"NON!!! C'est la cinquieme fois..." The scream, one Monday morning last month, could be heard all over Nice airport's ticket hall. It was the anguished cry of the television personality made light of, the egghead being covered in yolk. Bernard-Henri Levy, France's leading "intellectuel engage", had received yet another custard pie smack in the kisser.

For BHL (as Levy is known), it was the latest in a series of outrages that began in 1988 while he was musing aloud on Belgian television. Noel Godin, Belgium's version of the man from the public bar, emerged from the studio audience to intervene in the debate: splat! And so it has continued: Godin (alias Georges Le Gloupier, above) has nothing else to say; in fact, he has been making the same remark since 1970, when he first covered the film director and novelist Marguerite Duras with chocolate cake. A not particularly successful author himself, he soon achieved a cultural impact with hurled patisserie that had eluded him with the written word. Other victims have included Jean-Luc Godard, Maurice Bejart and Philippe Douste- Blazy, minister of culture. Why? Godin replies that he is an "anarcho- situationist", out to prick the self-important in "their self-esteem and arrogance".

This year, Levy's self-esteem was pricked on his way to the Cannes Film Festival. Levy does not go to Cannes as lesser men might go, hoping to take in a few movies and catch a glimpse of Kristin Scott Thomas or Sharon Stone. Levy goes there to make a statement. Last year, he went to present an important documentary film which he had made on the subject of Bosnia, the matter on which he is still "engage" at the moment. This time, he went with his beautiful wife, the actress Arielle Dombasle, who is also liable to make statements on issues of the day. So, the BHLs land at Nice, and suddenly it's "l'horreur!": 12 assorted males surround the elegant young philosopher whose immaculate white shirt is so carelessly unbuttoned to his navel, and the beautiful lady whose silk shirt is so prettily knotted at the waist. The men look like Serbs: in fact, they are Belgians, and they are not interested in Bosnia. They bear "patisseries". The ritual cry goes up, "Entartons, entartons, le couple cornichon!" ("Let's cover the two gherkins [or jerks] in custard!") And there it is again, that whipped-cream-on-my-collar feeling. "Gloup! Gloup! Gloup!" yell Godin and his gang. Arielle's handbag flaps around, BHL's fists rattle against Godin's chest. The airport police try to contain their laughter.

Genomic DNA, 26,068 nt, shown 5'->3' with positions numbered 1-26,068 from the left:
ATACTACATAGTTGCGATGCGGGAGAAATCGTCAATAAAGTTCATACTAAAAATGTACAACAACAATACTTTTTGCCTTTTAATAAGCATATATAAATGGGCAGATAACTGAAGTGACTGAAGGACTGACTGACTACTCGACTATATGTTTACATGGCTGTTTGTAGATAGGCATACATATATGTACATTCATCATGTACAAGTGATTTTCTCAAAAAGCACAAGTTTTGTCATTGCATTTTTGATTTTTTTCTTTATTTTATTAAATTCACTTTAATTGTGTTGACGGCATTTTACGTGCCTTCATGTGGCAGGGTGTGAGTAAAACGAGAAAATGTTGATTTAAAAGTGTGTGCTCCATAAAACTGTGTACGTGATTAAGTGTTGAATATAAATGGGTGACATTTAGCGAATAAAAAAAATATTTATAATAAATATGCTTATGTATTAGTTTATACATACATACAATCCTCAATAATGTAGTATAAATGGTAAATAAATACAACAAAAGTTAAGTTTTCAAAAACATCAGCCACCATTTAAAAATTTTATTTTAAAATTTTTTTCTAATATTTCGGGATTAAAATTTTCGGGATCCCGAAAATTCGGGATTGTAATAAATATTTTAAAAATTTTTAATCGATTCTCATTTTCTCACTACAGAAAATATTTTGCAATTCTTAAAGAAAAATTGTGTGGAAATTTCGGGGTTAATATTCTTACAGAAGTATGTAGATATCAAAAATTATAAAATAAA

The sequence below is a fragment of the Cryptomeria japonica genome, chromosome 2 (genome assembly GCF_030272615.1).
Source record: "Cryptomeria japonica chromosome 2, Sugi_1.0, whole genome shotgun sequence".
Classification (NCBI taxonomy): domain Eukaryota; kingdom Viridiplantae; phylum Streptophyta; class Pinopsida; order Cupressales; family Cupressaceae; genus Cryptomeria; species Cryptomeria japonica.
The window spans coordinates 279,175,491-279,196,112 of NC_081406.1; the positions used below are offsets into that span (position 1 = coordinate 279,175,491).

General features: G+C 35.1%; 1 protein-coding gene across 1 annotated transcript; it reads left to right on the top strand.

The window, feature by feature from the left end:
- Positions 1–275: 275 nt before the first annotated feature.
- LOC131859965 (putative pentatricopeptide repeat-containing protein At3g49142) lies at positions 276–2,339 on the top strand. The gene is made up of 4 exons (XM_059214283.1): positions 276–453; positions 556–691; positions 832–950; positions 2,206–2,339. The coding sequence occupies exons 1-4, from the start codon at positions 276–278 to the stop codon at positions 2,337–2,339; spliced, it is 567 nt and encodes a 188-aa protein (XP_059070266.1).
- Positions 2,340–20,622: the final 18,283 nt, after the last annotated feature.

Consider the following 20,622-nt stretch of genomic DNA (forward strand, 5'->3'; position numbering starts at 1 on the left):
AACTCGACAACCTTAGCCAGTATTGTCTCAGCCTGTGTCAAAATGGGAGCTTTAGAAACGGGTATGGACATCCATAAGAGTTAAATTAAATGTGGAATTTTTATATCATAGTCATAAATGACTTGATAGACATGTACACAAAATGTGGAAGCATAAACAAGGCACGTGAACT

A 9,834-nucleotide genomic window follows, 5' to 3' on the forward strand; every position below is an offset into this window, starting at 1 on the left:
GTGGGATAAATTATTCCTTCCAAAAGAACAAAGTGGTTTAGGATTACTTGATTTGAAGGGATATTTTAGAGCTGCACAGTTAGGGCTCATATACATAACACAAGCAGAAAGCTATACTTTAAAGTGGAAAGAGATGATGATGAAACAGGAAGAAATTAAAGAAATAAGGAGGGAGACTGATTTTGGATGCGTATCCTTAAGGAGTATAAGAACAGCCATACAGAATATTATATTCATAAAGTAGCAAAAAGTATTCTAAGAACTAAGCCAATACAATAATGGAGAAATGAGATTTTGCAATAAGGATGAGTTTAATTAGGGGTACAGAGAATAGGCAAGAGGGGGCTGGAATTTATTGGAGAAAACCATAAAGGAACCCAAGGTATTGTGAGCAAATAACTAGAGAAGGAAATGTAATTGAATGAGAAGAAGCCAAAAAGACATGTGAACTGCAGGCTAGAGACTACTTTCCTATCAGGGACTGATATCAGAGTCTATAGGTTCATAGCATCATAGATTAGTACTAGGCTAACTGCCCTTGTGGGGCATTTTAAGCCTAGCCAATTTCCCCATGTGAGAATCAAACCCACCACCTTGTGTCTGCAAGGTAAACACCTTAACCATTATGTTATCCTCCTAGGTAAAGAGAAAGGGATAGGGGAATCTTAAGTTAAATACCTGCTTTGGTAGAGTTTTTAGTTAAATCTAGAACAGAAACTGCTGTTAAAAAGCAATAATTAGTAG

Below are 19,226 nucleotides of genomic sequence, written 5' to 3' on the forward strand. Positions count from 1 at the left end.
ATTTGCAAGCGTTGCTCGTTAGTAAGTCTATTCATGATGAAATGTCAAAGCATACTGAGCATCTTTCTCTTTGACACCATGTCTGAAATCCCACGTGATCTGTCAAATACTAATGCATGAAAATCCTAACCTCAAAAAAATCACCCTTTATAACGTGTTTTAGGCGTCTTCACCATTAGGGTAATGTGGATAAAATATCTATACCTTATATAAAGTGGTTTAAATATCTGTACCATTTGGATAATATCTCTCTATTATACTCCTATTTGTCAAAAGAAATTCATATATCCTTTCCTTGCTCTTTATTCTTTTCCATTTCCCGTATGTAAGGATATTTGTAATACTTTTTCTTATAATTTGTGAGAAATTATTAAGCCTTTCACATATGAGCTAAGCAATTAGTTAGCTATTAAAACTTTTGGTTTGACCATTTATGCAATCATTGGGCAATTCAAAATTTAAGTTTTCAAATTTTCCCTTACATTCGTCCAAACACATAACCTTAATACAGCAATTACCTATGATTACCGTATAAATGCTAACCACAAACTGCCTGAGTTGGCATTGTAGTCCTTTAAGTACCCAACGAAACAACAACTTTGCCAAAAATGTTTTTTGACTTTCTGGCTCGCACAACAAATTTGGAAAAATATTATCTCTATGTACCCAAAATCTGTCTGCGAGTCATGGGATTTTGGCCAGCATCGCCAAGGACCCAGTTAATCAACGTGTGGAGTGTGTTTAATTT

The BBC props department used to make three grades of custard pie: "Impracticals" (which looked all right but were made of cardboard and could not be chucked), "Partially Practical" (looked good, excellent for chucking) and "Fully Practical" (looked terrific, and could be both chucked and eaten). Noel Godin's tartes are invariably Fully Practical; his ambitions less so. Current targets include Sylvester Stallone and the Pope (who is due to receive a load of condoms packed with creme chantilly). But he is clearly a force to be reckoned with. He boasts that he has sent "the most beautiful dinner-jackets of the pret-a-penser to the cleaners"; he has published his memoirs, Creme et Chatiment ("Cream and Punishment"); and he has been assigned his own Belgian police officer, Major Boudin, whose job it is to shadow him. Boudin means "blood sausage". !

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